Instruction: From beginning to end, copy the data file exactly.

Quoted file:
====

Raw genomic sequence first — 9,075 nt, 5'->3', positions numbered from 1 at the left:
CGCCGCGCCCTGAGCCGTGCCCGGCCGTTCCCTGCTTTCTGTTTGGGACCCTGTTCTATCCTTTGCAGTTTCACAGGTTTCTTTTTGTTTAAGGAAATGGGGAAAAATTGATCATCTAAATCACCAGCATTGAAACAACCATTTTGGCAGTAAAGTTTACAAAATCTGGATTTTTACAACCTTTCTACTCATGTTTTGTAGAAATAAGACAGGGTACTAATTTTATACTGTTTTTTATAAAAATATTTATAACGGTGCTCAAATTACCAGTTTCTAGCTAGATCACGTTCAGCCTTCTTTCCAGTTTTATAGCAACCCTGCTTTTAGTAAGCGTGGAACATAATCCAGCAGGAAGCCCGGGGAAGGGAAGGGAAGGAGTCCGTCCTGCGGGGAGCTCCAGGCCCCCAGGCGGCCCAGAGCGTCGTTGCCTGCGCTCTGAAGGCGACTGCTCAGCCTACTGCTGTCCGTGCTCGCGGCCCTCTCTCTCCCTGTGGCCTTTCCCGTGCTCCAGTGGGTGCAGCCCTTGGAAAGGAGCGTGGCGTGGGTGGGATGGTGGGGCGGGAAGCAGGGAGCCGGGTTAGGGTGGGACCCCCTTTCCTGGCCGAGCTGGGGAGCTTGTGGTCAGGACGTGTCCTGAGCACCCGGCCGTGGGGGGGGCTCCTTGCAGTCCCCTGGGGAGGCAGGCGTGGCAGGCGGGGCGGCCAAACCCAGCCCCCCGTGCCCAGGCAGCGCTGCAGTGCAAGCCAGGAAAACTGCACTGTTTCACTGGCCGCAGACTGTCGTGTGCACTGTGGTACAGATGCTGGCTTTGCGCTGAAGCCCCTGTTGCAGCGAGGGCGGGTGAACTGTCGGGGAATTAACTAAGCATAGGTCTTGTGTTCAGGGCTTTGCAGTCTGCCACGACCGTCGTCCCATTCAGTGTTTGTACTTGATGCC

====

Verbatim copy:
Raw genomic sequence first — 9,075 nt, 5'->3', positions numbered from 1 at the left:
CGCCGCGCCCTGAGCCGTGCCCGGCCGTTCCCTGCTTTCTGTTTGGGACCCTGTTCTATCCTTTGCAGTTTCACAGGTTTCTTTTTGTTTAAGGAAATGGGGAAAAATTGATCATCTAAATCACCAGCATTGAAACAACCATTTTGGCAGTAAAGTTTACAAAATCTGGATTTTTACAACCTTTCTACTCATGTTTTGTAGAAATAAGACAGGGTACTAATTTTATACTGTTTTTTATAAAAATATTTATAACGGTGCTCAAATTACCAGTTTCTAGCTAGATCACGTTCAGCCTTCTTTCCAGTTTTATAGCAACCCTGCTTTTAGTAAGCGTGGAACATAATCCAGCAGGAAGCCCGGGGAAGGGAAGGGAAGGAGTCCGTCCTGCGGGGAGCTCCAGGCCCCCAGGCGGCCCAGAGCGTCGTTGCCTGCGCTCTGAAGGCGACTGCTCAGCCTACTGCTGTCCGTGCTCGCGGCCCTCTCTCTCCCTGTGGCCTTTCCCGTGCTCCAGTGGGTGCAGCCCTTGGAAAGGAGCGTGGCGTGGGTGGGATGGTGGGGCGGGAAGCAGGGAGCCGGGTTAGGGTGGGACCCCCTTTCCTGGCCGAGCTGGGGAGCTTGTGGTCAGGACGTGTCCTGAGCACCCGGCCGTGGGGGGGGCTCCTTGCAGTCCCCTGGGGAGGCAGGCGTGGCAGGCGGGGCGGCCAAACCCAGCCCCCCGTGCCCAGGCAGCGCTGCAGTGCAAGCCAGGAAAACTGCACTGTTTCACTGGCCGCAGACTGTCGTGTGCACTGTGGTACAGATGCTGGCTTTGCGCTGAAGCCCCTGTTGCAGCGAGGGCGGGTGAACTGTCGGGGAATTAACTAAGCATAGGTCTTGTGTTCAGGGCTTTGCAGTCTGCCACGACCGTCGTCCCATTCAGTGTTTGTACTTGATGCC